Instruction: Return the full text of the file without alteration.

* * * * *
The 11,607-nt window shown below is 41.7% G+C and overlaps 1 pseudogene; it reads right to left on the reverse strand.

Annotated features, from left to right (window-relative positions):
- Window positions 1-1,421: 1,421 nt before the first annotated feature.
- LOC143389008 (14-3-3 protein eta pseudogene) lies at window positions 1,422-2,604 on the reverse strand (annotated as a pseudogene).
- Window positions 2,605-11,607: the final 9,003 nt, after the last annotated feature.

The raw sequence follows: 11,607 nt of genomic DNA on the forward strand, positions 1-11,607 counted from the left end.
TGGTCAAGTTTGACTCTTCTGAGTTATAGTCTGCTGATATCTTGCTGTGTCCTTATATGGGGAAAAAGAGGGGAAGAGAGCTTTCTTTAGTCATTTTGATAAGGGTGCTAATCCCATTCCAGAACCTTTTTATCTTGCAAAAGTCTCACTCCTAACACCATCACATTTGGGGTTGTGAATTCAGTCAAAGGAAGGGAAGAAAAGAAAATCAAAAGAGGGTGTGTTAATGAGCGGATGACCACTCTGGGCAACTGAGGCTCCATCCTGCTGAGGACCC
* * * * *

The 11,607-nt window shown below is 41.7% G+C and overlaps 1 pseudogene; it reads right to left on the reverse strand.

Annotated features, from left to right (window-relative positions):
- Window positions 1-1,421: 1,421 nt before the first annotated feature.
- LOC143389008 (14-3-3 protein eta pseudogene) lies at window positions 1,422-2,604 on the reverse strand (annotated as a pseudogene).
- Window positions 2,605-11,607: the final 9,003 nt, after the last annotated feature.

The raw sequence follows: 11,607 nt of genomic DNA on the forward strand, positions 1-11,607 counted from the left end.
TGGTCAAGTTTGACTCTTCTGAGTTATAGTCTGCTGATATCTTGCTGTGTCCTTATATGGGGAAAAAGAGGGGAAGAGAGCTTTCTTTAGTCATTTTGATAAGGGTGCTAATCCCATTCCAGAACCTTTTTATCTTGCAAAAGTCTCACTCCTAACACCATCACATTTGGGGTTGTGAATTCAGTCAAAGGAAGGGAAGAAAAGAAAATCAAAAGAGGGTGTGTTAATGAGCGGATGACCACTCTGGGCAACTGAGGCTCCATCCTGCTGAGGACCC